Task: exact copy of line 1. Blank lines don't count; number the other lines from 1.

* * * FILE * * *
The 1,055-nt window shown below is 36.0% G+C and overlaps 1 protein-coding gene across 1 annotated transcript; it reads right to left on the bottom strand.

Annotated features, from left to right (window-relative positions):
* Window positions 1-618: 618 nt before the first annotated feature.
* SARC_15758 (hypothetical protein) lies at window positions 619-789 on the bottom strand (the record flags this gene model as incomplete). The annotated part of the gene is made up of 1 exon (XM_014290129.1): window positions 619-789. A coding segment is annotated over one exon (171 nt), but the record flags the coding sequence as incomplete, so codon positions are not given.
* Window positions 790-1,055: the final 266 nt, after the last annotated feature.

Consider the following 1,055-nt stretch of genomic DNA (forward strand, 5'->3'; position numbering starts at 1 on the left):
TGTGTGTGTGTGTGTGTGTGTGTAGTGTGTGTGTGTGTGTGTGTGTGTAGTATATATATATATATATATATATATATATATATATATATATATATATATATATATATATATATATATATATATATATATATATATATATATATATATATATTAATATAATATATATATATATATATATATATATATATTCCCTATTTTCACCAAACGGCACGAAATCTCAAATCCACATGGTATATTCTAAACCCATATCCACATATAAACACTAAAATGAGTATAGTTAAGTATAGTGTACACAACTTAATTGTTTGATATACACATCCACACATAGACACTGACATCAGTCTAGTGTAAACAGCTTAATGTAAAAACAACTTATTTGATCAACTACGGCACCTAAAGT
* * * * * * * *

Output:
The 1,055-nt window shown below is 36.0% G+C and overlaps 1 protein-coding gene across 1 annotated transcript; it reads right to left on the bottom strand.